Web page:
Biel and Timberlake credit nanny-turned-author Connie Simpson with helping Biel start to feel better and relax during the weeks and months after her unplanned C-section.

Most moms don’t have a nanny at home to depend on, but we can and should accept help from our partners and support systems after any kind of birth, and if you’re feeling upset about your birth experience, seeing a therapist can be super helpful.

It’s also important for C-Section mamas to remember they are not alone. According to the U.S. Centers for Disease Control and Prevention, C-sections are very common, representing about 32% of all births in the United States.

There is no wrong way to give birth, and sometimes (even if you’ve turned a Hollywood Hills mansion into midwife central) things do not go as planned. Emergency C-sections are hard, but we love that Biel is being honest about her feelings during and after hers. When we talk about diverse birth experiences we destigmatize them and make it easier for mamas to say, “This is hard, and I need help.” There’s no shame in needing a C-section, and there’s no shame in needing to talk about it.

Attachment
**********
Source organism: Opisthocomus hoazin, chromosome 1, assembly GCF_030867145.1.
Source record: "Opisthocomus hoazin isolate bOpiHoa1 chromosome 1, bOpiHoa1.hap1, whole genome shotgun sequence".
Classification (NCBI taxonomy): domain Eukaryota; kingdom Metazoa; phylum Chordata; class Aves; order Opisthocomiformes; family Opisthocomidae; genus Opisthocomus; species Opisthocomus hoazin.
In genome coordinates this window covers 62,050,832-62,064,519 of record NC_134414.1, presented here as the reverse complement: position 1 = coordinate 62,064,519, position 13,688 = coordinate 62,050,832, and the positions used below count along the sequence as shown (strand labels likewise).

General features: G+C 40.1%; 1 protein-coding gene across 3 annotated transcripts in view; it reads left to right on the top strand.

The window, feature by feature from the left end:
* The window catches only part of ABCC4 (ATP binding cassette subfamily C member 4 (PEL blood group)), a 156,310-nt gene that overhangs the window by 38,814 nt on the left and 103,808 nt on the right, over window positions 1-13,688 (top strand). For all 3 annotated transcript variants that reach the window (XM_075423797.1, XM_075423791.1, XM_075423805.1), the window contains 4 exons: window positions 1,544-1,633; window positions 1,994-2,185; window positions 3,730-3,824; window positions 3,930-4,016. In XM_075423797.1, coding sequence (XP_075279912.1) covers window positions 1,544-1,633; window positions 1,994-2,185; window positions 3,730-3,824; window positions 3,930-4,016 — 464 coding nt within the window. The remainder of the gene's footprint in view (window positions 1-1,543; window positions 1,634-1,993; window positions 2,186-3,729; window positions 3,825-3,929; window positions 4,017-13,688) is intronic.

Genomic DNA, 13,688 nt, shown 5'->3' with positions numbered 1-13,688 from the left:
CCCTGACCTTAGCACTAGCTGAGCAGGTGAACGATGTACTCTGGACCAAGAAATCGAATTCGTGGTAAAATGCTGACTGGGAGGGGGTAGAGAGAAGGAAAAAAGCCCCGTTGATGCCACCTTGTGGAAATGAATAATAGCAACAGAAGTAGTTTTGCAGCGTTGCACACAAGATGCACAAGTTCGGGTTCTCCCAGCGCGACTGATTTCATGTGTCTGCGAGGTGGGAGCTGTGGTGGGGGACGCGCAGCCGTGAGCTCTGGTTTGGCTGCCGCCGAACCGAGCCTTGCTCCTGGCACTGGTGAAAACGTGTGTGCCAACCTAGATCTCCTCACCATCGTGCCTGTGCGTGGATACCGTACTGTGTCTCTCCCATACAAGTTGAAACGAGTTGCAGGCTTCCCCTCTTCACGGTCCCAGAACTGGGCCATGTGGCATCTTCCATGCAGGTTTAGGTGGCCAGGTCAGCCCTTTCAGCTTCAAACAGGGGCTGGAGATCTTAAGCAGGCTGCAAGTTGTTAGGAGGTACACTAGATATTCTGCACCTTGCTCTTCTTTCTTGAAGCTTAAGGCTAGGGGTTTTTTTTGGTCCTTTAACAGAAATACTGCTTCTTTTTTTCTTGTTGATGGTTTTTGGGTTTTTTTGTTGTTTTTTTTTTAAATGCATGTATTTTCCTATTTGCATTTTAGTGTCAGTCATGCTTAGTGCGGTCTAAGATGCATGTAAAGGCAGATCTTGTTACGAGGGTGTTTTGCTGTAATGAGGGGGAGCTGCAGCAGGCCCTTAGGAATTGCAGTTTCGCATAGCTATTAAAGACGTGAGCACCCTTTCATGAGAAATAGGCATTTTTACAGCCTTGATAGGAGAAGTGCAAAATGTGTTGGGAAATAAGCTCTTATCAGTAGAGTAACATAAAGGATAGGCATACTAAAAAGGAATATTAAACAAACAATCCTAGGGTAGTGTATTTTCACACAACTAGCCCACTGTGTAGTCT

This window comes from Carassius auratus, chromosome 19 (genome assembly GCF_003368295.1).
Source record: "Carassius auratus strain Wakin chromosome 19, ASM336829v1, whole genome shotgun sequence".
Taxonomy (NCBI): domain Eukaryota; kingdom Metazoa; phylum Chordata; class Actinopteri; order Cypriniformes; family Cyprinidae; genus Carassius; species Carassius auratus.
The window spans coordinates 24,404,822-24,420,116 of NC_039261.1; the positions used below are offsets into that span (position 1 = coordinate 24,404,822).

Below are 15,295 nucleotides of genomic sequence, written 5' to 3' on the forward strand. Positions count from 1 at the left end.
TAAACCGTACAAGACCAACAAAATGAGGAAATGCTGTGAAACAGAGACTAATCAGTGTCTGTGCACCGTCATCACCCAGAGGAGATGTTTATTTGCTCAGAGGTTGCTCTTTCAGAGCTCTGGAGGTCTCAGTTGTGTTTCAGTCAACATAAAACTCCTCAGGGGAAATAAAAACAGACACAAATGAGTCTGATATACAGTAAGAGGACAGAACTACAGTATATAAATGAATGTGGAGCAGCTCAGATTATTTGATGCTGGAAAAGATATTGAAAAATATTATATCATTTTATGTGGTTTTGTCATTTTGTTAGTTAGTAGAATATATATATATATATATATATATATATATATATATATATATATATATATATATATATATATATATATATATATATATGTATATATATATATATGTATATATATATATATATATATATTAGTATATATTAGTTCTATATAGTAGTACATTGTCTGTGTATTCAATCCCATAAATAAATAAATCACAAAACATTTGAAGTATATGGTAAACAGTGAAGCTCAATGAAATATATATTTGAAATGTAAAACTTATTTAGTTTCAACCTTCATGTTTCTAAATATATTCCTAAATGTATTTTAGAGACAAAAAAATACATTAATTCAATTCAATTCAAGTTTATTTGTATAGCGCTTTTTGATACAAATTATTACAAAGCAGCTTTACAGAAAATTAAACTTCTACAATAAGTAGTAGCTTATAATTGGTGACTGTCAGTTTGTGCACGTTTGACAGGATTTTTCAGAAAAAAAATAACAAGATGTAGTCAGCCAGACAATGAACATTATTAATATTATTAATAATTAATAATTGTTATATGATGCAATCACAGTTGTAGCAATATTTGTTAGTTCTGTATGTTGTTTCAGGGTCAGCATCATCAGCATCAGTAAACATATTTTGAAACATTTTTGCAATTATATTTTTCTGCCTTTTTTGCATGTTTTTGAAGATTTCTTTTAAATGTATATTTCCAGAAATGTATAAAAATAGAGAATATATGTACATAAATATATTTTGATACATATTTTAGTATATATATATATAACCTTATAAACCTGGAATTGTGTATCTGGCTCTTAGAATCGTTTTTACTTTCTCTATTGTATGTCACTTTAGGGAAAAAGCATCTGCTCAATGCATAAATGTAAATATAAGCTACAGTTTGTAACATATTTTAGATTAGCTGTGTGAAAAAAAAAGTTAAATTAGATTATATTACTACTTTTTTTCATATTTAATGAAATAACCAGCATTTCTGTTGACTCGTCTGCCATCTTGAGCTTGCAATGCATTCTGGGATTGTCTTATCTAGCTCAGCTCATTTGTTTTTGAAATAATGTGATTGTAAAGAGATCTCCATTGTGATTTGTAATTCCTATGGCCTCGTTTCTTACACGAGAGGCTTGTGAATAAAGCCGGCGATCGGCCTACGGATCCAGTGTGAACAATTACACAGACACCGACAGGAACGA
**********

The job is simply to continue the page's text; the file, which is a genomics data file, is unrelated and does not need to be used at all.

You might also like:

My village lives far away—but my Target baby registry helped them support me from afar

Virtual support was the next best thing to in-person hugs

They say you shouldn't make too many major life transitions at once. But when I was becoming a mama for the first time nearly five years ago, my husband and I also moved to a new town where we didn't know a soul, bought our first house and changed jobs.

To put it mildly, we didn't heed that advice. Luckily, our family and friends still made it feel like such a magical time for us by supporting our every move (literal and otherwise) from afar. They showered us with love through a virtual baby shower (expectant parents nowadays can relate!) featuring the unwrapping of gifts they were able to ship straight to me from my Target registry.